The interesting history of the Miss America pageant

I have of course heard of the Miss America and Miss USA pageants and recall having seen bits of either or both (it was hard for me to tell the difference) on TV many years ago. To me they seemed to be two sides of the same coin, an opportunity to parade attractive young women in swim suits before a large TV audience. But in the August 31, 2020 issue of The New Yorker magazine, Lauren Collins says there are differences between the two, in that the Miss America organization insists that its contest is about more than looks.

To the long-standing annoyance of people involved with the Miss America contest, which bills itself as “first, and foremost, a scholarship program,” the general public often confuses it with Miss U.S.A., which freely admits to being a beauty pageant. As annual tournaments of unmarried, childless women in their late teens and twenties, the two events have much in common. In fact, one emerged out of the other. In 1950, Yolande Betbeze, a convent-educated coloratura soprano from Mobile, Alabama, entered the Miss America contest and performed an aria from “Rigoletto” as her talent. She returned to her dressing room to find the words “Hairy sits here,” a reference to her thick eyebrows, scrawled in lipstick on the makeup mirror. But she won, and, newly crowned, refused to sign a contract that would have required her to tour the country in swimsuits made by Catalina, one of the pageant’s sponsors. “I’m an opera singer, not a pinup,” Betbeze said

Catalina went and started its own contest, Miss U.S.A., scrapping the talent competition and offering cash prizes instead of scholarships. Despite the schism, Miss America endured, with a reputation as the more demure of the two franchises. Miss America finally did away with its swimsuit competition in 2018, in the wake of a scandal that began with male executives at the organization referring to one former winner as a “blimp” and to other contestants as “cunts.” Apart from their formats, the big difference between the two pageants is that, until 2015, Miss U.S.A. and its international offshoot, Miss Universe, were owned, in part, by Donald Trump.

Why would Trump buy the Miss USA pageant and its corresponding international arm Miss Universe? One obvious reason is that it is part of his general creepy character. He has boasted that he liked the ownership privilege of being able to wander into the dressing rooms and see the contestants in various stages of nakedness and that there was nothing they could do about it.

“He just came strolling right in,” [Miss Arizona Tasha] Dixon said. “There was no second to put a robe on or any sort of clothing or anything. Some girls were topless. Others girls were naked. Our first introduction to him was when we were at the dress rehearsal and half-naked changing into our bikinis.”

His position as the pageant’s owner entitled him to that kind of access, Trump explained, seemingly aware that what he was doing made the women uncomfortable. “You know, no men are anywhere. And I’m allowed to go in because I’m the owner of the pageant. And therefore I’m inspecting it… Is everyone OK? You know, they’re standing there with no clothes. And you see these incredible-looking women. And so I sort of get away with things like that,” he said.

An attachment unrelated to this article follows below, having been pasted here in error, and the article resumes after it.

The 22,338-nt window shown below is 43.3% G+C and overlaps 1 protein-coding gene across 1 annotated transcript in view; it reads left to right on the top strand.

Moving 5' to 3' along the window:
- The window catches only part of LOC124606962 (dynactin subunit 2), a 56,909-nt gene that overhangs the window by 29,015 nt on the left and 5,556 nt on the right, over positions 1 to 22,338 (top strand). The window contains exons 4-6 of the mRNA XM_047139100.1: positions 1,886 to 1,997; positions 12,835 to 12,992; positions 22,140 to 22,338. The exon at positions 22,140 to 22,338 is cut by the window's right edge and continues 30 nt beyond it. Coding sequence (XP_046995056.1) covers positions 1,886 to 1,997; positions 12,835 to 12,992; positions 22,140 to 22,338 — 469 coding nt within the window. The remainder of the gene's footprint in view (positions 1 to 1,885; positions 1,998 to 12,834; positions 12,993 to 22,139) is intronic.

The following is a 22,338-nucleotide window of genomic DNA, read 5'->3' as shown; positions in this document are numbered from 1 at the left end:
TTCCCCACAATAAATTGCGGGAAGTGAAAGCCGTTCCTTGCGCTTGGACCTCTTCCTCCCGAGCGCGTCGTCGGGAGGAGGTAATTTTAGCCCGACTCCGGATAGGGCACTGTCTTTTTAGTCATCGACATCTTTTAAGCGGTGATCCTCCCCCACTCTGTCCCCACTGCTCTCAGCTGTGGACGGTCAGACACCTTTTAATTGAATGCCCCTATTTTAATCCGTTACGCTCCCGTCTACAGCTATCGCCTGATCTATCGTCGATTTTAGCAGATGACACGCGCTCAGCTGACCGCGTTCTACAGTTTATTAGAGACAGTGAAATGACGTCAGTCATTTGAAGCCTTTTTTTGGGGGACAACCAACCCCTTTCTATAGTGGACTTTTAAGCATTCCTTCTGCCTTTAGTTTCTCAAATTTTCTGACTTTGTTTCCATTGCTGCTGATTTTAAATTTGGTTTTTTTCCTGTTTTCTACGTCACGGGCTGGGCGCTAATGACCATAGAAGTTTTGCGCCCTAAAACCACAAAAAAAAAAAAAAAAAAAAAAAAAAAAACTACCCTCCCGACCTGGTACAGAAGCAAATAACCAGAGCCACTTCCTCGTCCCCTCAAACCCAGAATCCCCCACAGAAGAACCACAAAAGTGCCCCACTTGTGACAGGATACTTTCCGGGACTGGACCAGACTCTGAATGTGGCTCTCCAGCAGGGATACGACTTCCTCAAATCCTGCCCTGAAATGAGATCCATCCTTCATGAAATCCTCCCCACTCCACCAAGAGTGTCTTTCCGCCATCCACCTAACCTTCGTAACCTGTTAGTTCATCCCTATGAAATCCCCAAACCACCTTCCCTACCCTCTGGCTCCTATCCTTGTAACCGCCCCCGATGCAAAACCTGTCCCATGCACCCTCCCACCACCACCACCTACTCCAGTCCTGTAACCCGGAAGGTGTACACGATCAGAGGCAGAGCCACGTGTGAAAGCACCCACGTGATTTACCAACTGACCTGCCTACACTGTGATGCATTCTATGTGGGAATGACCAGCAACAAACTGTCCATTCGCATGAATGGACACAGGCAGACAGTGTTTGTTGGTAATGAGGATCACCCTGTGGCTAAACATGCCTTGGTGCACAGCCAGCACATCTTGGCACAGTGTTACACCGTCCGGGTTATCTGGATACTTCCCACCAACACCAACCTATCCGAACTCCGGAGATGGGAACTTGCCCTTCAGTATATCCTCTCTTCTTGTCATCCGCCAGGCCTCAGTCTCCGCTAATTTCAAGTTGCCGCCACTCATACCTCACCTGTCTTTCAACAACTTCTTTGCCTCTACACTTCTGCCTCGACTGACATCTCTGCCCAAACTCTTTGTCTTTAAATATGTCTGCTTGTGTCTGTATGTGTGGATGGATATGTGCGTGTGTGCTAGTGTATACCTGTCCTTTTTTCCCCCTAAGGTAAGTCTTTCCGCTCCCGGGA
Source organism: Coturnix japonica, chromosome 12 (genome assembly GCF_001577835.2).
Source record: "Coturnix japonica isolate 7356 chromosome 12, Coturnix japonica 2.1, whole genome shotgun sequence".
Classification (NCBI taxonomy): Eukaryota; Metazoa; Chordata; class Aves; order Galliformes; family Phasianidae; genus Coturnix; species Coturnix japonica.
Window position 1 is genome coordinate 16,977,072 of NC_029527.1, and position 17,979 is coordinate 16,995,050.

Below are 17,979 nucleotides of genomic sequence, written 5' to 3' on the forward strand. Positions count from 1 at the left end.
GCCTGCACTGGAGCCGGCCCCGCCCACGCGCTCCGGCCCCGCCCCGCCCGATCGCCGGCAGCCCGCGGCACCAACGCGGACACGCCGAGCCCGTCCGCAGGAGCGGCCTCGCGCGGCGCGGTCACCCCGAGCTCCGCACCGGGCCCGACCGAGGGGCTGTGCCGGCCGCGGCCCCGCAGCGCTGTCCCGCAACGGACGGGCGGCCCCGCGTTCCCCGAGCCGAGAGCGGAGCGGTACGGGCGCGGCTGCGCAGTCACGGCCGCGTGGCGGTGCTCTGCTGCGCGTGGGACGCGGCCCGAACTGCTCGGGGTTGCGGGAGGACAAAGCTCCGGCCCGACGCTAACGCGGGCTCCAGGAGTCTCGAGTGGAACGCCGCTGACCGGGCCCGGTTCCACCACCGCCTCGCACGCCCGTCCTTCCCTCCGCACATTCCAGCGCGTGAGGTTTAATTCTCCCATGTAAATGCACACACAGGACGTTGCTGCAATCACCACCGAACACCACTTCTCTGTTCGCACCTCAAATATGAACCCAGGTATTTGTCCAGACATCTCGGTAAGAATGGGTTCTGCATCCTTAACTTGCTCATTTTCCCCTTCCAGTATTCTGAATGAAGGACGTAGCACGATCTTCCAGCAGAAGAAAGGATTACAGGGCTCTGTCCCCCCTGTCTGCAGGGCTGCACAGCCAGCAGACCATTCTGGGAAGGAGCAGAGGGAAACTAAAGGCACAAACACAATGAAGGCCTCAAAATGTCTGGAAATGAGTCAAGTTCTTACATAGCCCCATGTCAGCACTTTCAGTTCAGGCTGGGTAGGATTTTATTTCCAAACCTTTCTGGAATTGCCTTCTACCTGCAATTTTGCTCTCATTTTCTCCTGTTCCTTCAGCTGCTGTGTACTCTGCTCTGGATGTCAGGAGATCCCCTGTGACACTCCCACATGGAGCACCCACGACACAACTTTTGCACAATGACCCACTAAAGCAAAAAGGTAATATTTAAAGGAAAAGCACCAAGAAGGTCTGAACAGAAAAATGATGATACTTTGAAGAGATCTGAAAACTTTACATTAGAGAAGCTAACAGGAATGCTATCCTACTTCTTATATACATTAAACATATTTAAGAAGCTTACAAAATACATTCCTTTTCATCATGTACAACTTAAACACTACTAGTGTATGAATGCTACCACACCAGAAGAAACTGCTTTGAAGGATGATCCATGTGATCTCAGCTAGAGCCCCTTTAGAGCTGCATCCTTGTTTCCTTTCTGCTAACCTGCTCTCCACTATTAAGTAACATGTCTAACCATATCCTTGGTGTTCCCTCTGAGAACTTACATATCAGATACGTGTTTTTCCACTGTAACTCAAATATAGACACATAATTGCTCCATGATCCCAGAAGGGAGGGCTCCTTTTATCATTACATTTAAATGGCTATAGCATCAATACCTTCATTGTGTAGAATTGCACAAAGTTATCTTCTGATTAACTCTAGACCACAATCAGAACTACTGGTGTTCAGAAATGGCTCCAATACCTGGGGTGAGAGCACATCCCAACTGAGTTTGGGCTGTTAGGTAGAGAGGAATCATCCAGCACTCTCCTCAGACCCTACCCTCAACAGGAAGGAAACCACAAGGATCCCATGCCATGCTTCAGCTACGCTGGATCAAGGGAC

Apart from satiating his voyeuristic needs, it also enabled him to gain contacts with business people around the globe during the Miss Universe contests and hustle them for money for his business ventures.

Collins writes about some of the interesting things that happened at the Miss America pageants since its inauguration as a whites-only contest in 1921. Contestants also could not be married or pregnant.

Later in life, [Yolande Betbeze] channelled her sparkiness into activism, picketing segregated lunch counters and campaigning for nuclear disarmament. In the sixties, she was invited to return to Atlantic City for an onstage reunion with other previous winners. “Why would I want to do that?” she replied. “You’re not Miss America, y’all are Miss White Christian.”

Recently, Miss America rebranded itself as “Miss America 2.0,” promising “a fresh take” for “a new generation of female leaders.” In addition to forgoing the swimsuit competition, participants were no longer to be judged on “outward physical appearance.”

Still, it was impossible to magic away the event’s fundamental dissonance. If recent contestants have been racially diverse, and even heroically outspoken (“From the state with eighty-four per cent of the United States’ freshwater but none for its residents to drink, I’m Miss Michigan, Emily Sioma!”), they also remain overwhelmingly gorgeous and skinny.

In 1988, a college student named Michelle Anderson infiltrated the Miss California pageant as a contestant, undergoing months of “bleaching, dieting, training, tanning, and feigning fundamentalist beliefs to get into the running.” Seconds before the winner was to be announced, she reached into her cleavage and unfurled a silk banner that read “pageants hurt all women.” Anderson went on to become a lawyer and is now the president of Brooklyn College. I think she was right. Miss America gets money for college. Everyone else gets lessons in sexism, racism, and capitalism that take a lifetime to unlearn. There is no scholarship for that.

Unfortunately the only way that these pageants will disappear is if audiences stop watching and advertisers start deserting them.

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